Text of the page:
Getting to work – Lewiston Sun Journal

For the editor:

Region 9 School of Applied Technology serves students from multiple school districts, teaching and training practical nurses, computer scientists, truck drivers, youth interested in automotive work, construction, fire science, culinary arts … . She is also reaching out to all students in the region with her Job Fair, which was held, after a rain delay, on Tuesday, May 10.

Eddy Naples, R9’s organizer of the event, emphasizing that teaching and learning R9 is just the beginning of careers and adult lives, brings together an extraordinary array of employers and universities potential for the event.

Bath Iron Works recruiters arrive early, set up a well thought out booth and stay late. Famous, they want welders, but it’s a big and complex business involving machinists and mechanics, managers and office staff, designers and engineers…. They train “in-house”. The starting salary is high. And, as Meagan Packard, who hires and trains for BIW, says, the end product is very satisfying: high-performance ships!

There are very few ready-to-hire experts. Many companies emphasize their training programs and willingness to adjust schedules and reimburse tuition to help with study abroad. Some formalize the process: BIW’s “Development Programs”, Sargent’s “Construction Academy”, etc. Lucas will turn a beginner into a certified arborist in a few years. Senior executives come to the show: they say they’ve been encouraged to learn, practice and move up the ladder.

Army, Navy, Air Force and Navy recruiters are noticeably present (in uniform). They emphasize the diversity of opportunities to learn technical and managerial skills while serving the nation and earning a living. The Maine National Guard allows people to do this on a part-time basis, serving our state as well as our country.

All branches of the military have one message in common: they are not the default setting. Once upon a time “you could always join the army”. Today, the military is looking for obvious potential.

Several fire science students from R9 join the Marines. The Corps recruiter explains that it is a way to obtain in-depth training, useful in service and after active service. Marines can transition to fire departments while serving in the reserves. The army and firefighters (also represented at the Fair) are not in competition; it is a mutually beneficial relationship.

Banks, credit unions and insurance agencies come to the fair. Some need employees; all need customers and clients. Employers don’t pay cash these days. All job seekers will need accounts and, although they may not realize it yet, insurance.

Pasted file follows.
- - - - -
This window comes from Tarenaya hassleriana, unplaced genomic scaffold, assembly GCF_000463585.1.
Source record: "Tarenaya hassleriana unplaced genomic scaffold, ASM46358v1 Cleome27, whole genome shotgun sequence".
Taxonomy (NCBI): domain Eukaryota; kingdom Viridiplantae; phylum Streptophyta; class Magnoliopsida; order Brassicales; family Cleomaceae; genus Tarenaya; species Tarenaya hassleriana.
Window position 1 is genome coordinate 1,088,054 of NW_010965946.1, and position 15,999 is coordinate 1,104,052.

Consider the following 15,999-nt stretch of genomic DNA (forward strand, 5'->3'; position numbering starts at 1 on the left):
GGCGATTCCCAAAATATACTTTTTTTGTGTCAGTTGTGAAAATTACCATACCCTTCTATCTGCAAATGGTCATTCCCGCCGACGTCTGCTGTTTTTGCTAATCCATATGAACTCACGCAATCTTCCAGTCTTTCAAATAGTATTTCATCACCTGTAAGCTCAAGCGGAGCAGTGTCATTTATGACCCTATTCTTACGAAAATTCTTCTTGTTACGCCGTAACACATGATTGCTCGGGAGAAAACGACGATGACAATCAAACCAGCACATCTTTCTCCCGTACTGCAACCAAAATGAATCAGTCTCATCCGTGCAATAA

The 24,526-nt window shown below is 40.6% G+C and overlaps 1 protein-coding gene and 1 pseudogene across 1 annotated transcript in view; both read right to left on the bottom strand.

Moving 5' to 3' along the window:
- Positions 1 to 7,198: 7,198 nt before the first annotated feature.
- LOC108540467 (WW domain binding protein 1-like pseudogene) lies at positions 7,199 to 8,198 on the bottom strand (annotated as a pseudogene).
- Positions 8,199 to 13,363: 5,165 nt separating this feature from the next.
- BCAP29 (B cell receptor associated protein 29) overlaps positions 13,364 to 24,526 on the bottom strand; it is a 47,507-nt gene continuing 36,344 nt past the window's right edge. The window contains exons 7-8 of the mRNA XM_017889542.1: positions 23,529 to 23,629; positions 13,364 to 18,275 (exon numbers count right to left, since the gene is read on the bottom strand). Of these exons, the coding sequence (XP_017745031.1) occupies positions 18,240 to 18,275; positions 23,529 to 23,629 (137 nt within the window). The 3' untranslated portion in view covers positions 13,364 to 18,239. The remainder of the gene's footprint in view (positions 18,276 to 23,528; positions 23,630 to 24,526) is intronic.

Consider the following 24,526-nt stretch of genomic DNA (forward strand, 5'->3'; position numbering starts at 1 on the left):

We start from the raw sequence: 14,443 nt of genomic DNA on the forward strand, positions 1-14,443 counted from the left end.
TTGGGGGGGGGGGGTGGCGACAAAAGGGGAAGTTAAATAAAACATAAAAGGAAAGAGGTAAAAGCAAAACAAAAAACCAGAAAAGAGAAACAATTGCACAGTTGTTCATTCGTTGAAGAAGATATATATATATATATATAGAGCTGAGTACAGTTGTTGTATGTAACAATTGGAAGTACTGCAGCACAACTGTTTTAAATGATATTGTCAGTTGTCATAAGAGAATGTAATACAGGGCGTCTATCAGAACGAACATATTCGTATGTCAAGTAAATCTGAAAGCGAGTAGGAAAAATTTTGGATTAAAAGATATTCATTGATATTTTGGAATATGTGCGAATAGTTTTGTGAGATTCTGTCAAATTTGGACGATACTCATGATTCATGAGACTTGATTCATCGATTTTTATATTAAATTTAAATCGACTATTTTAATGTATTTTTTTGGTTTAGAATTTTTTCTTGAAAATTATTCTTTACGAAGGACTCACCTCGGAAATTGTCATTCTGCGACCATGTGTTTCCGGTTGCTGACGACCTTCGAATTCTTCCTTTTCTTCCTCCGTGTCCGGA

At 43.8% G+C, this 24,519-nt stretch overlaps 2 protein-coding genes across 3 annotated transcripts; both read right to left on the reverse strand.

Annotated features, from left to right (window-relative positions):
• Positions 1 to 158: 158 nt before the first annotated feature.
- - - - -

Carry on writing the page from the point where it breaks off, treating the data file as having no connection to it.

Going to the Salon is not just about recruiting. Companies see each other and talk to each other. And to the colleges that also attend. Live networking works.

Community colleges and the University of Maine, Augusta remind high school job seekers that work and school don’t have to be separate options. Part-time studies, online offers and short, intensive training courses are integrated into professional life; many employers will pay for them.

Local outfits are well represented at the Fair. Sunday River offers summer jobs for vacationing students and opportunities for advancement in many fields, from hospitality and catering to construction and the obvious winter jobs. School districts are hiring education technicians, bus drivers, catering staff…. Western Maine Transport needs both drivers and vehicle maintenance personnel.

Some jobs are little known. The Lewiston-Auburn 911 recruiter points out that people don’t think about dispatchers. When they call, they think they are talking directly to the police, the fire department or the ambulance service. (And many don’t know how to describe an emergency or its location. A small but important task for schools?) Vortex needs to explain what it does. The inspection and repair of infrastructure piping involves interesting and advanced robotic technologies.

Irving’s recruiter turns out to be from the lesser-known but important sawmills, rather than gas stations. A student knew her priorities. “What are you doing ?” “How?” “What are you paying? »

Today’s employers are buyers in a seller’s market. Even so, potential young employees need to know more. A representative of an employee-owned company, discussing profit sharing, should begin by explaining what a profit is and who typically benefits from it. Concerned about pay, students are less aware of benefits. Health care has been a parental responsibility, retirement seems unimaginably distant. Attention high schools!

David R Jones

Bethel

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